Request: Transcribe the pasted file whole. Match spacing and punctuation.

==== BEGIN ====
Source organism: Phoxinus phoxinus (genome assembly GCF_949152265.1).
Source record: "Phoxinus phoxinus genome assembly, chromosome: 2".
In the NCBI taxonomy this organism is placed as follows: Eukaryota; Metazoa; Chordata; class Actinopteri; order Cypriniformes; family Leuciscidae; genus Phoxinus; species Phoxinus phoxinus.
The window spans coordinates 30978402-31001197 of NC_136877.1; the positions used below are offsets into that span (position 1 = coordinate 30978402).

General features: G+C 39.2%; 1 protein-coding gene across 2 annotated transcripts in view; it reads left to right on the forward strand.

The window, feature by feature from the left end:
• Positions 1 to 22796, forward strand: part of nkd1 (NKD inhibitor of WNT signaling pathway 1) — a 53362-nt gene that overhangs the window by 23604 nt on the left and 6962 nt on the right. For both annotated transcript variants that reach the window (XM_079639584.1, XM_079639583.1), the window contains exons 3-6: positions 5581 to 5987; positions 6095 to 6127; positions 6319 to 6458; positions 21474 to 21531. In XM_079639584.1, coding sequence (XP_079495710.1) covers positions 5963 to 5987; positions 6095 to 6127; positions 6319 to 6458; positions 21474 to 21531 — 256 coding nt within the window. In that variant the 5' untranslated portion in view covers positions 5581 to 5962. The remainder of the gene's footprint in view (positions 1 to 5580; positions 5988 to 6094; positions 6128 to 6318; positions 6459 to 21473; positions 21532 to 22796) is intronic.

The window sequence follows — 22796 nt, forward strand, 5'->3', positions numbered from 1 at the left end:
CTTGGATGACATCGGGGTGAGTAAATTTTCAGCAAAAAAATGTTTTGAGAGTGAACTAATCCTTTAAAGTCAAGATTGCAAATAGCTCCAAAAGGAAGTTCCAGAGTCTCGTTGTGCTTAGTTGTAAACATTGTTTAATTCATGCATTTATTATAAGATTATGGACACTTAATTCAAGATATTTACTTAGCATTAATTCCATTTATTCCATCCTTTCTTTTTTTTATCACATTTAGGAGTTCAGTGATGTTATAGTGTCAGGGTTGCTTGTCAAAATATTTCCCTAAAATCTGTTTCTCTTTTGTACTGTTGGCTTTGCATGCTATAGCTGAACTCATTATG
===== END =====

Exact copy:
Source organism: Phoxinus phoxinus (genome assembly GCF_949152265.1).
Source record: "Phoxinus phoxinus genome assembly, chromosome: 2".
In the NCBI taxonomy this organism is placed as follows: Eukaryota; Metazoa; Chordata; class Actinopteri; order Cypriniformes; family Leuciscidae; genus Phoxinus; species Phoxinus phoxinus.
The window spans coordinates 30978402-31001197 of NC_136877.1; the positions used below are offsets into that span (position 1 = coordinate 30978402).

General features: G+C 39.2%; 1 protein-coding gene across 2 annotated transcripts in view; it reads left to right on the forward strand.

The window, feature by feature from the left end:
• Positions 1 to 22796, forward strand: part of nkd1 (NKD inhibitor of WNT signaling pathway 1) — a 53362-nt gene that overhangs the window by 23604 nt on the left and 6962 nt on the right. For both annotated transcript variants that reach the window (XM_079639584.1, XM_079639583.1), the window contains exons 3-6: positions 5581 to 5987; positions 6095 to 6127; positions 6319 to 6458; positions 21474 to 21531. In XM_079639584.1, coding sequence (XP_079495710.1) covers positions 5963 to 5987; positions 6095 to 6127; positions 6319 to 6458; positions 21474 to 21531 — 256 coding nt within the window. In that variant the 5' untranslated portion in view covers positions 5581 to 5962. The remainder of the gene's footprint in view (positions 1 to 5580; positions 5988 to 6094; positions 6128 to 6318; positions 6459 to 21473; positions 21532 to 22796) is intronic.

The window sequence follows — 22796 nt, forward strand, 5'->3', positions numbered from 1 at the left end:
CTTGGATGACATCGGGGTGAGTAAATTTTCAGCAAAAAAATGTTTTGAGAGTGAACTAATCCTTTAAAGTCAAGATTGCAAATAGCTCCAAAAGGAAGTTCCAGAGTCTCGTTGTGCTTAGTTGTAAACATTGTTTAATTCATGCATTTATTATAAGATTATGGACACTTAATTCAAGATATTTACTTAGCATTAATTCCATTTATTCCATCCTTTCTTTTTTTTATCACATTTAGGAGTTCAGTGATGTTATAGTGTCAGGGTTGCTTGTCAAAATATTTCCCTAAAATCTGTTTCTCTTTTGTACTGTTGGCTTTGCATGCTATAGCTGAACTCATTATG